"Enemy of the free press", was the caustic description of former Formula 1 boss Max Mosley in The Sun newspaper’s obituary report following his death from cancer.
Other UK tabloids also pulled no punches. "Son of Hitler sympathiser who fought press for exposing sadistic orgy with prostitutes," said the Mirror, while the Daily Mail also referenced the "masochistic" sex session in its headline.
It’s a testament of the 81-year-old’s impact on the red tops and his legacy outside of the world of motorsport; to many, he will be remembered following his death as the man who took on the News Of The World and won, in a landmark privacy case just a few years before the phone-hacking scandal brought the Sunday newspaper down.
While many hail Mr Mosley for his campaigning on privacy – he gave evidence alongside stars such as Steve Coogan and Hugh Grant to MPs and at the Leveson Inquiry – to the tabloid press he certainly was an enemy.
It all started in 2008, when the News Of The World published a front page story, accompanied by secretly filmed video, with the headline, "F1 Boss has Sick Nazi Orgy with Five Hookers", followed by a sub-heading referencing his father, the 1930s British fascist leader Sir Oswald Mosley: "Son of Hitler-loving fascist in sex shame."
The information about an extra-marital sex party was true. However, the claim that there was a Nazi theme pushed it too far, with the incorrect allegation coming in the context of a parental legacy that Mr Mosley said had dogged him his entire life.
After taking the case to the High Court, Mr Mosley was awarded £60,000 damages following a ruling that there was no justification for a front page article and pictures about his meeting with five prostitutes in a London flat. The judge said he found no evidence of Nazi themes in the orgy and said Mr Mosley’s life had been "ruined" by the story.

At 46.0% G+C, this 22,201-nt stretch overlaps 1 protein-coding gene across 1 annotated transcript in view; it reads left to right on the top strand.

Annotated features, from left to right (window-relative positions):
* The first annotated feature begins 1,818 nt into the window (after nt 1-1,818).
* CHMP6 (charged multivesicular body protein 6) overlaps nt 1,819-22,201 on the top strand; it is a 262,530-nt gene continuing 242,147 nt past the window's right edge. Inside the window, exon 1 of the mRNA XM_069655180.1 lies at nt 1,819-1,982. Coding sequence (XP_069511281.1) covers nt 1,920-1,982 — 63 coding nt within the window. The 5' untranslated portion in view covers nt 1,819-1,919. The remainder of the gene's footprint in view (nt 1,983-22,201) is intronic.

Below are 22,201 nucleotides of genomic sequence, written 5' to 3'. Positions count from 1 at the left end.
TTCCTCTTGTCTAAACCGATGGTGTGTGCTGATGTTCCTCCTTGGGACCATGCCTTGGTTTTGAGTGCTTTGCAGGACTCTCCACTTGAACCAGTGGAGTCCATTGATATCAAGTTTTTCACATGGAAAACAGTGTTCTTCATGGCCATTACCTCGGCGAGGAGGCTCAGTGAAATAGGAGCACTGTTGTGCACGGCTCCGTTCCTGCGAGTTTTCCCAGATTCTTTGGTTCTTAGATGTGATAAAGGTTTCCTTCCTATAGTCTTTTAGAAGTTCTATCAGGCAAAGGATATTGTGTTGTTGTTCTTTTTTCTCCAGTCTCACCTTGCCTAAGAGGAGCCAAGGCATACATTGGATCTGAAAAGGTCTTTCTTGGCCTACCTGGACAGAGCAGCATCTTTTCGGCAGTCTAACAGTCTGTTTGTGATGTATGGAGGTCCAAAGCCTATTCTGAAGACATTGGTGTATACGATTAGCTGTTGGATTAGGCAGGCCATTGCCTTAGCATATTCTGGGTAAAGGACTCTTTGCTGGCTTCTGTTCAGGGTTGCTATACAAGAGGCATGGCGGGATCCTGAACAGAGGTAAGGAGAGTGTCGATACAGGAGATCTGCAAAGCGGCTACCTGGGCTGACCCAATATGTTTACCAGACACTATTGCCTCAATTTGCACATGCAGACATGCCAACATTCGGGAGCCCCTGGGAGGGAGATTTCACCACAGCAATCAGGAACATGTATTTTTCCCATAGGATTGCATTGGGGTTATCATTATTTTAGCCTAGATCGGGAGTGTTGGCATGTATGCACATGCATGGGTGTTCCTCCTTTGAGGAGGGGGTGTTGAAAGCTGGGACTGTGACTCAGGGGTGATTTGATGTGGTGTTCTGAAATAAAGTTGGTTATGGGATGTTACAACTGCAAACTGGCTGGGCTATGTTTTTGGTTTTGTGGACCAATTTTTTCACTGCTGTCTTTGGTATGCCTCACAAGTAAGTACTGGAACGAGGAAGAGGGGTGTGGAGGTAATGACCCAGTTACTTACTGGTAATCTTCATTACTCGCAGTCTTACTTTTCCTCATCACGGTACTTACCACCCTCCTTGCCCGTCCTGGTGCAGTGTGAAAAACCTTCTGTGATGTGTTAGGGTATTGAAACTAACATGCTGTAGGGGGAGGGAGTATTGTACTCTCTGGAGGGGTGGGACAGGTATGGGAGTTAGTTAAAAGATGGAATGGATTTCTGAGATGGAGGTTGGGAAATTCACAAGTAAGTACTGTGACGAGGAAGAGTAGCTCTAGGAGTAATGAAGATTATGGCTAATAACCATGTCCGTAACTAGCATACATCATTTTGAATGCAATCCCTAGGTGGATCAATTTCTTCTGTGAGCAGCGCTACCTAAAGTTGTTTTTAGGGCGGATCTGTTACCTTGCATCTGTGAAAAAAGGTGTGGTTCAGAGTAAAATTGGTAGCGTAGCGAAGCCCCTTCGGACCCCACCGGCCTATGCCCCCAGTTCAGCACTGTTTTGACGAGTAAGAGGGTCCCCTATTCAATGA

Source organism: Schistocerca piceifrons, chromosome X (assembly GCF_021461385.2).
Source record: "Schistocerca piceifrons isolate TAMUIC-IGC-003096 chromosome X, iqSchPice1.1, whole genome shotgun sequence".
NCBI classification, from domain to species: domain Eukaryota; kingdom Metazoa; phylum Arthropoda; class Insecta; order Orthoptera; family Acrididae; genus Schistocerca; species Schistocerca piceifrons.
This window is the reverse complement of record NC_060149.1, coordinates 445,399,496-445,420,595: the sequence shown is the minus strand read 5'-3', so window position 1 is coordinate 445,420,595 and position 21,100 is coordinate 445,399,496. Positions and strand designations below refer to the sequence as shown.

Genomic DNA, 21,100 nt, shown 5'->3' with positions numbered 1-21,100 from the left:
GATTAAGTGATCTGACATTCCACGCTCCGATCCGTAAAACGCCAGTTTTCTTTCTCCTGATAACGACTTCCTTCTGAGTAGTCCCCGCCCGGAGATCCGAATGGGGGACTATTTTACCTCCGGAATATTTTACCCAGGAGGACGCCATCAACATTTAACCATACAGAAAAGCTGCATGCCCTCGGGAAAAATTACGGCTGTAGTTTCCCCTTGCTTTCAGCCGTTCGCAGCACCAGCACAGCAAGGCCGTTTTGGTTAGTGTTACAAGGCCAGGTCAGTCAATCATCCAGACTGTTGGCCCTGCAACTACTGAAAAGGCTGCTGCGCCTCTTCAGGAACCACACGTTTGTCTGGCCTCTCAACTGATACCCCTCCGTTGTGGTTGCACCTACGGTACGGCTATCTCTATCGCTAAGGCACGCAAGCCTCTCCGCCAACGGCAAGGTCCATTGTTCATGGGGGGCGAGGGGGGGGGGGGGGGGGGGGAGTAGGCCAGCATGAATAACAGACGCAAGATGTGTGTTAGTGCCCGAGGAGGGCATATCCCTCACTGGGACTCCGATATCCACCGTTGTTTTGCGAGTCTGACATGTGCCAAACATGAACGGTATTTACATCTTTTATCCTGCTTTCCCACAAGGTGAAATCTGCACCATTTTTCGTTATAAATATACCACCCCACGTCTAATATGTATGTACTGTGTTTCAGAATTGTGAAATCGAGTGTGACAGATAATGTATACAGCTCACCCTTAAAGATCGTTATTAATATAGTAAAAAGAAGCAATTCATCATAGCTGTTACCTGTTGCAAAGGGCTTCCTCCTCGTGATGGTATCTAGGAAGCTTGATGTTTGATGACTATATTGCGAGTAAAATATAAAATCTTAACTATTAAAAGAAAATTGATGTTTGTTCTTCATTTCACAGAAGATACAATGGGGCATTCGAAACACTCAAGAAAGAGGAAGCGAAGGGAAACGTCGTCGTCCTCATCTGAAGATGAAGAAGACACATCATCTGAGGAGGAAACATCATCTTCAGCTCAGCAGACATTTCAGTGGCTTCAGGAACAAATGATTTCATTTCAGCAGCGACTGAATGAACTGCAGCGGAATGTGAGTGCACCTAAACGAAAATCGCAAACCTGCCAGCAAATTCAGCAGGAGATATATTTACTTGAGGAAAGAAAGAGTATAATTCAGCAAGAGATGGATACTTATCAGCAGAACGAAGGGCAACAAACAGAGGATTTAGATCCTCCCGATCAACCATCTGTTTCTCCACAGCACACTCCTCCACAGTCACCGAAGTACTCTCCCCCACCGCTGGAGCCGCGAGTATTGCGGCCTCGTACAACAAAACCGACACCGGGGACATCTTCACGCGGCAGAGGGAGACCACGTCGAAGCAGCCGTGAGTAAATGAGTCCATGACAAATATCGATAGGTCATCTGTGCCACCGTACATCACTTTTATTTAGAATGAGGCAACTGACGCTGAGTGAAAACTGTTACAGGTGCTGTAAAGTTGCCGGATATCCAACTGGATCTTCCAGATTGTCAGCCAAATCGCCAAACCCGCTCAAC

The paper was also ordered to pay £420,000 of his legal costs but his total bill came to more than £500,000, leaving Mr Mosley £30,000 out of pocket, he later revealed.
With the story repeated in the media throughout the court case, many would have preferred to keep quiet rather than having it raked up again. But Mr Mosley was determined, and could afford it.
"To me it was worth it, but an awful lot of people would say ‘if in addition to getting everything repeated again, I’m going to have a big bill, I’m not going to do it’," he said in 2009.
The fallout from the News Of The World story saw Mr Mosley initially overcome calls for him to resign as president of the FIA (Federation Internationale de l’Automobile) – motorsport’s governing body – but the personal impact was profound.
Mr Mosley said he was "horrified" at seeing himself on the front of the then best-selling newspaper, adding that he would never recover his dignity.
"It has never happened to me fortunately, but it felt like coming through your front door and everything in the house had been removed by thieves," he said. "I was shocked, annoyed, angry and outraged."
Speaking to MPs in 2009, he called for the media to give people greater opportunity to seek court injunctions before running stories, and continued to campaign for tighter press regulation, donating funds to Impress, the only regulator which was recognised by the Press Recognition Panel (PRP) under the Royal Charter following the Leveson Inquiry into press standards.
He also reportedly pledged millions to cover legal costs for phone-hacking claims.
The paper’s downfall led to arrests, and even prison terms, and to News Of The World owner Rupert Murdoch famously telling MPs as he appeared before them to answer questions about the scandal: "This is the most humble day of my life."
On 10 July 2011, the News Of The World published its last ever edition. "Thank you and goodbye" was the headline after 168 years.
While it was phone hacking that ultimately brought the newspaper down, Mr Mosley’s refusal to bow to the power of Fleet Street certainly played its part in ending the questionable methods employed by some to get their scoops – and his campaign against the press is seemingly one that has not been forgiven.